4: Taking Care of Your Skin with Cris Berlingeri MD

Mar 13, 2023

We’re all familiar with obesity being linked to issues such as heart disease, diabetes, and high blood pressure but the skin consequences of obesity remain inadequately discussed.

I was delighted to interview dermatologist Dr. Cris Berlingeri, to help us better understand how weight intersects with certain skin conditions, as well as problems with hair and nails.

If you are someone that has wondered about how hair loss is linked to weight loss, how the skin changes when you lose weight, and how you can best take care of yourself during weight loss from a dermatologic standpoint, Cris provides all the answers we need. No more scrolling online for hours each day, questioning if the information that you have is right or not. 

Common dermatology issues related to weight

One of the most common issues that Cris sees in her patients is a condition called acanthosis nigricans, which are darkened, velvety areas of the neck, sometimes on the armpits, that can be a signal for insulin resistance or diabetes.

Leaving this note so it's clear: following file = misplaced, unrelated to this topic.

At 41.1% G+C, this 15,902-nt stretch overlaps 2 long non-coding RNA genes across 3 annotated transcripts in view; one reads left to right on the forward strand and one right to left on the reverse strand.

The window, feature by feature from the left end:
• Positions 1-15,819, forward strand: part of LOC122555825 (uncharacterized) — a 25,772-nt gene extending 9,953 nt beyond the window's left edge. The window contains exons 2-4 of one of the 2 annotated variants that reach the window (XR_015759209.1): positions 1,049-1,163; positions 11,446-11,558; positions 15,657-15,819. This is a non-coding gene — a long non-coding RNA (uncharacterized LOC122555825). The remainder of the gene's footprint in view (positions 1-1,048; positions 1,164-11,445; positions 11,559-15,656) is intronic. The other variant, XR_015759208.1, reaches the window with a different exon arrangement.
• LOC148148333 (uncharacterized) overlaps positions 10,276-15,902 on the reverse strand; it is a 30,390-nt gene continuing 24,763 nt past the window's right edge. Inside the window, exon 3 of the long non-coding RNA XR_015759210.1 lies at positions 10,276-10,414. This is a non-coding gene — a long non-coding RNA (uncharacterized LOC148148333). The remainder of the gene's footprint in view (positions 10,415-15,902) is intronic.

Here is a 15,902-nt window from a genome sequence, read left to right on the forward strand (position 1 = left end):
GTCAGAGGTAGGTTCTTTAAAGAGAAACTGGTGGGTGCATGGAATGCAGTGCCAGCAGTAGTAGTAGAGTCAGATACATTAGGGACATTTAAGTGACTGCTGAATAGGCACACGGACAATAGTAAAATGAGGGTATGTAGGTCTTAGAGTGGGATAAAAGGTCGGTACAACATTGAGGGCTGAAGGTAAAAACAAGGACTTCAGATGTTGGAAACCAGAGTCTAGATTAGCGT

Multiple skin tags is also a common problem.  Skin tags tend to grow in the skin folds, where the skin rubs against itself, such as on the neck, armpits or groin. This is why they tend to affect overweight people who have excess folds of skin and skin chafing. When Cris sees patients with four or five or more skin tags, she always asks if they have a history of insulin resistance or diabetes and if not, if a first degree family member has. She advises to get yearly examinations with your primary care physician. 

In dermatology, Cris also sees a lot of patients with psoriasis and many of the patients with psoriasis have metabolic syndrome with either high blood pressure, insulin resistance, or diabetes. The waist circumference is elevated and as she discusses psoriasis treatment with them, she also integrates it with the science behind obesity. The medicines for psoriasis decrease the inflammatory markers that are associated with the diseases and comorbidities that many of these patients can share. 

What are the frustrations that patients experience when trying to treat these issues?

Patients commonly won’t get a diagnosis of eczema, for example, because  their dermatologist might say ‘oh, your itching is from stress and you need to lose weight’, but they won't actually get medically evaluated.